Homily for the Twenty-Third Sunday in Ordinary Time; readings: Wisdom 9:13-18b; Philemon 9-10,12-17; Luke 14:25-33
Roman Catholicism seemed like something that happened to me: I was born into it. Luckily I became an adolescent during the Second Vatican Council. Like most teens, I didn’t like things just happening to me; but all of a sudden, the Gospels were put in our hands and today’s Gospel told me that being a disciple isn’t something that just happens to me. It’s a deliberate choice and it was up to me, which certainly appealed to my vanity and craving for self-determination!
But I also grasped from today’s Gospel that there were strings attached: could I see the commitment through? When I reached the verge of adulthood, I wondered whether I could! That impasse was an important crossroad, a question requiring more patience and reflection than most of us (myself included) care to give at that point in life. It did me no harm to question myself.
The longer I live, the more I learn from this Gospel. I’ve learned that this isn’t a choice like those I face in the supermarket: which brand do I buy? Do I want to save money? Do I demand certain ingredients in the product? Am I looking for the flavor that suits my taste? That’s all about preference and comfort, pandering to my budget or my delight. To choose to be a disciple is more vital that that, like laying the right foundation or surviving a battle. The stakes are high. At this moment in my life, I’d describe it as the choice between truth and delusion.
Two questions from this Gospel now seem crucial to me. Which cross do I take up? And whom do I follow?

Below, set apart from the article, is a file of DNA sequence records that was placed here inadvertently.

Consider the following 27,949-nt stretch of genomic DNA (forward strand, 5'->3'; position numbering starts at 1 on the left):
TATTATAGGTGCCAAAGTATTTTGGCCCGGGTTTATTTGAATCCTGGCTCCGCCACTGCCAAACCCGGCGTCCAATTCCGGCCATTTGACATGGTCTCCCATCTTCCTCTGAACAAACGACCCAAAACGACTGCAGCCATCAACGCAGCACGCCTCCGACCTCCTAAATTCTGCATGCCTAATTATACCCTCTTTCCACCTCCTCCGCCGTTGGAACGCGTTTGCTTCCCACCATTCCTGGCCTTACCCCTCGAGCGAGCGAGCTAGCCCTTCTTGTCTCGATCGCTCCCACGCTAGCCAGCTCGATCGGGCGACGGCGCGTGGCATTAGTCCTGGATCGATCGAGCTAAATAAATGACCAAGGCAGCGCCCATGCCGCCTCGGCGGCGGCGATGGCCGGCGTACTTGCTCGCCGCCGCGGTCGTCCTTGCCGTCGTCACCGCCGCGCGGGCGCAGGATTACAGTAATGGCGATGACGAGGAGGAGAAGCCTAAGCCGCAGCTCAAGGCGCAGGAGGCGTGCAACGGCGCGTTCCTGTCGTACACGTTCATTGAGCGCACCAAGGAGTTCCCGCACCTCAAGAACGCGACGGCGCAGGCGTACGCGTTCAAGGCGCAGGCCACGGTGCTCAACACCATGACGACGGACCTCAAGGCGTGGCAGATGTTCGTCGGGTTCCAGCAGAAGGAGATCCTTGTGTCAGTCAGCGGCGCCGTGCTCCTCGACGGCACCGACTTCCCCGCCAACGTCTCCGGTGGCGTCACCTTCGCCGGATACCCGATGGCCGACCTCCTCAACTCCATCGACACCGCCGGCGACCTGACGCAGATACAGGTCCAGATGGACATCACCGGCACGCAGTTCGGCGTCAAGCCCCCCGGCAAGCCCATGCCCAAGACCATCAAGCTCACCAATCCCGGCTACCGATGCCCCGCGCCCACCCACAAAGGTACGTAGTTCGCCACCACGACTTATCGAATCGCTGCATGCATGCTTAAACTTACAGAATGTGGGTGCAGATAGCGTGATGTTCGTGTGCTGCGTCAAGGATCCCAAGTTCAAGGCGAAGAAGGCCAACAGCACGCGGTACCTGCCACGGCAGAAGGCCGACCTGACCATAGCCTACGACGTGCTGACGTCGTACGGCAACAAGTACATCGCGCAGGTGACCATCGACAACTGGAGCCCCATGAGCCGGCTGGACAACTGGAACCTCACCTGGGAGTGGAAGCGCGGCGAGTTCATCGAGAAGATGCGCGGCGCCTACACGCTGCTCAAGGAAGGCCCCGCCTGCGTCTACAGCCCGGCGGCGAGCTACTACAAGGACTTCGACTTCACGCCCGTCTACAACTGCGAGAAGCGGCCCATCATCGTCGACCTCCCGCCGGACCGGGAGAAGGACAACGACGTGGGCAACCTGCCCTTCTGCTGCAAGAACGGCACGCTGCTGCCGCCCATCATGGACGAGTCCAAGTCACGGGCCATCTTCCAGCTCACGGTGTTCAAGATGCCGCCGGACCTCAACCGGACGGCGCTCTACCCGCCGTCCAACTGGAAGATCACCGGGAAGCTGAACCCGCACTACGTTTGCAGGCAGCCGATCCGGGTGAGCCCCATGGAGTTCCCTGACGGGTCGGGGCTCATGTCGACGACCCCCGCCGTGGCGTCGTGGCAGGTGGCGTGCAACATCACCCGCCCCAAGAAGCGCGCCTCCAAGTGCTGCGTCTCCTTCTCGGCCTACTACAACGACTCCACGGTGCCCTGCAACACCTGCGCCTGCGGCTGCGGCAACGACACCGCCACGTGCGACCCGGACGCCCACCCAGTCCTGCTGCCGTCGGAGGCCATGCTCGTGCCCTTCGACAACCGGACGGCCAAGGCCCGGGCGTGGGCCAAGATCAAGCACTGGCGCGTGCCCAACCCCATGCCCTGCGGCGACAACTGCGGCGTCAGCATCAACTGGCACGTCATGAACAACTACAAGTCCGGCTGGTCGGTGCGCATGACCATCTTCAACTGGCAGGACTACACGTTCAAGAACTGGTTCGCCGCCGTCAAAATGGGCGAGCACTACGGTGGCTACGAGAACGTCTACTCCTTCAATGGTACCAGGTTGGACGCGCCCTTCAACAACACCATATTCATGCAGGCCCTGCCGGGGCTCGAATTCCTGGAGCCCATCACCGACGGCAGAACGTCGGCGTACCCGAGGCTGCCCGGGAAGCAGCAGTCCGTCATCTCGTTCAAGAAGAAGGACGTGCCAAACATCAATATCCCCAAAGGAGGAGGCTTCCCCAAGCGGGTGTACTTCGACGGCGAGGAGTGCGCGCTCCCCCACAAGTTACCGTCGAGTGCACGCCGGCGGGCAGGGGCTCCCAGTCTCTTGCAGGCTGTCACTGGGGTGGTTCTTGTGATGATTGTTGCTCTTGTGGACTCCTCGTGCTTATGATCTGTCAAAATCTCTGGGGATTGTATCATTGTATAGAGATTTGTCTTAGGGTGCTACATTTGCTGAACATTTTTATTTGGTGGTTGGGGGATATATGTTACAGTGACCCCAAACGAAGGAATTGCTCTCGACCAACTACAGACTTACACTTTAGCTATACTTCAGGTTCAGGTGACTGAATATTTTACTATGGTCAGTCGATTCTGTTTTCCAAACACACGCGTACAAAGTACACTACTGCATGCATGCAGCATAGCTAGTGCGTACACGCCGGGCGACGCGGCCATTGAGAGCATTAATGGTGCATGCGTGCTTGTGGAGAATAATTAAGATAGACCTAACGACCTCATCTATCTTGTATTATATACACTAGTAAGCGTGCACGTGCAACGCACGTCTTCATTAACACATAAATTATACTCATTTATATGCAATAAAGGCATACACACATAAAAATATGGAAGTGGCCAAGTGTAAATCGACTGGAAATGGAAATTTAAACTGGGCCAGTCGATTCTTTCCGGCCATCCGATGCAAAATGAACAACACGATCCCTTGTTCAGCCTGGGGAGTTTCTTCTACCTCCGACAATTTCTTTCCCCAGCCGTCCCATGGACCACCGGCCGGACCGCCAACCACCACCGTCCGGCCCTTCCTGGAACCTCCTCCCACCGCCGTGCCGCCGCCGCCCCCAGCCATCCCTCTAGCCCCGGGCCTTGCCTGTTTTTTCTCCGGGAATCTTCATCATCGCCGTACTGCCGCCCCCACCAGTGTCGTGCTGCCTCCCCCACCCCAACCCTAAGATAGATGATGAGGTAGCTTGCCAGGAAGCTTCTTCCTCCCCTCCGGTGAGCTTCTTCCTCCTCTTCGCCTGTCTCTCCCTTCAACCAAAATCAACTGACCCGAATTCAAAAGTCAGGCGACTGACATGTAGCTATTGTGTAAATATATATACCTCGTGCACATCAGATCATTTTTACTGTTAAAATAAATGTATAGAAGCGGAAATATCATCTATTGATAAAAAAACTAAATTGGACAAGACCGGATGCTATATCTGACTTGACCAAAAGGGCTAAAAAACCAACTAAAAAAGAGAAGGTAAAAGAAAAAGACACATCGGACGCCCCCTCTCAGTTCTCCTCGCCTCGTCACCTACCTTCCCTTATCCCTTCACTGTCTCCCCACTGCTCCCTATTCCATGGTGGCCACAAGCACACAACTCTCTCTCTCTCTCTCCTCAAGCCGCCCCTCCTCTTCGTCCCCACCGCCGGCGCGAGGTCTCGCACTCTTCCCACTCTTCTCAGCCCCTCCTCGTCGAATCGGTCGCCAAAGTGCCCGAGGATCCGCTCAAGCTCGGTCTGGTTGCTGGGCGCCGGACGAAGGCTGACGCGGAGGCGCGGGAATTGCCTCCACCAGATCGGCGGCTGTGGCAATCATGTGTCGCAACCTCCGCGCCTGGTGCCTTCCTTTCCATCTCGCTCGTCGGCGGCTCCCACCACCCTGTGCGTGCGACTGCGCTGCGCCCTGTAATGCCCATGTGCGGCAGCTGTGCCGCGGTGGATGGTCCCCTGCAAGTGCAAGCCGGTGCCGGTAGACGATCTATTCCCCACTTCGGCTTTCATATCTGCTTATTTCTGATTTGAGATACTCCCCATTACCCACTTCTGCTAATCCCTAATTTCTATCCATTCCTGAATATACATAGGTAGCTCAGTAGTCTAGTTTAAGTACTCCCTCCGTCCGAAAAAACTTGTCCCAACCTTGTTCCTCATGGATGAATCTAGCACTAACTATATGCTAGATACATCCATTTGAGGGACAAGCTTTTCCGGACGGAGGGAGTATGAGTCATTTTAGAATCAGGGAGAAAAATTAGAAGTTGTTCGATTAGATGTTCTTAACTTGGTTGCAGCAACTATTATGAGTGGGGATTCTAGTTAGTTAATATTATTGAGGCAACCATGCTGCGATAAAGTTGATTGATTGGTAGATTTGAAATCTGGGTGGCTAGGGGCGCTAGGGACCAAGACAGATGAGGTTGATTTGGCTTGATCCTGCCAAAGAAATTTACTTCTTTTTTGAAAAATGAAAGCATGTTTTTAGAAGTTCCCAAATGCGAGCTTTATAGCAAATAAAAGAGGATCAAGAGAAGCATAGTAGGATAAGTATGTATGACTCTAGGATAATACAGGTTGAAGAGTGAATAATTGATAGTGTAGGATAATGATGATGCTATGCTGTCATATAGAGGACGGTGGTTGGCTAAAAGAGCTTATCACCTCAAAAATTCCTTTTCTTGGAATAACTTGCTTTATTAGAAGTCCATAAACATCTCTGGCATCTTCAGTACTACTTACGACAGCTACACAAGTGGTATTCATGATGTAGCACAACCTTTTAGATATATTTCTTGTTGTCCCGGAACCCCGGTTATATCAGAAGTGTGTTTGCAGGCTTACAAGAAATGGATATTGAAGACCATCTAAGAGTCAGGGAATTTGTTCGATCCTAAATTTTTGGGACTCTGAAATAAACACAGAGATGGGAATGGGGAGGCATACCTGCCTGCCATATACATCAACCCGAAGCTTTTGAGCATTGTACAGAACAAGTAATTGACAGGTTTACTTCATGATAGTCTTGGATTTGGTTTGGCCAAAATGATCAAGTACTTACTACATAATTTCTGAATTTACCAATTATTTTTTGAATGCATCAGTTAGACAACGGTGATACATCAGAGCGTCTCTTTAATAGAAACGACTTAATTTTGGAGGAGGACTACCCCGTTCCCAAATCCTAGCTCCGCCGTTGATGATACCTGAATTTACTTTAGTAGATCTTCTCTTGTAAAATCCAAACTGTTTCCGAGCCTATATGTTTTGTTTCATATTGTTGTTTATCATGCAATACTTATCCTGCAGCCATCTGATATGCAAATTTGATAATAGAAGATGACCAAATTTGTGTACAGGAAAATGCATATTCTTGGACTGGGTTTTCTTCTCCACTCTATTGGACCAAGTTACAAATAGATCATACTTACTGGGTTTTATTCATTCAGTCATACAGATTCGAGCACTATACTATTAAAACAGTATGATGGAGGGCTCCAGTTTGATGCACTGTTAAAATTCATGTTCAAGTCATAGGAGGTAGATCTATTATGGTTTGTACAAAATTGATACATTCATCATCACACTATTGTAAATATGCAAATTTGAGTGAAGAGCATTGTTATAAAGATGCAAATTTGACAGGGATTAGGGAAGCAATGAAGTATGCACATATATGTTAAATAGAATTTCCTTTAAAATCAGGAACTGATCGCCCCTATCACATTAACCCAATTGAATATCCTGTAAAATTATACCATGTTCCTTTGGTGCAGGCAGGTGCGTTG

Jesus says, take up your cross. Not someone else’s. Not the substitutes I make for myself but the cross that arises from my actual life. Do you remember the kind of spirituality that invented all sorts of penances to keep us occupied? Be sociable with the unpleasant person; don’t go to the movies during Lent; give up comfort food. But those penances weren’t my cross, the cross that emerges from who I am. To act responsibly in our times and society: that is truly a cross for me, juggling so many factors beyond my control. The endless wars and political strife, the polarization, the incapacity of our society to seek the common ground or learn from experience; the exercise of coercion, wealth and power all constitute my cross. Then there’s my personality, my limitations, my blind spots and my fears.
Equally important here is what Jesus doesn’t say: all these factors are more than just burdens or problems or challenges. They could be gateways to discovery, gateways I would otherwise evade. They could be gateways to greater strength and vulnerability, responsiveness, humility; gateways to freedom and peace–even to joy and hope. That too is my cross and a cause to rejoice.
Whom do I follow? I know as well as you that we are trying to follow Jesus. Do I let myself know him better? Do I become more and more familiar with him through the Gospel? Do I meet his mercy in sacramental reconciliation or his self-giving in the Eucharist? Am I truly a member of his body, baptized into his death? Do I recognize him in the people who enter my life or in their needs? Have I grown more intimate with him in prayer? Am I following the living Christ?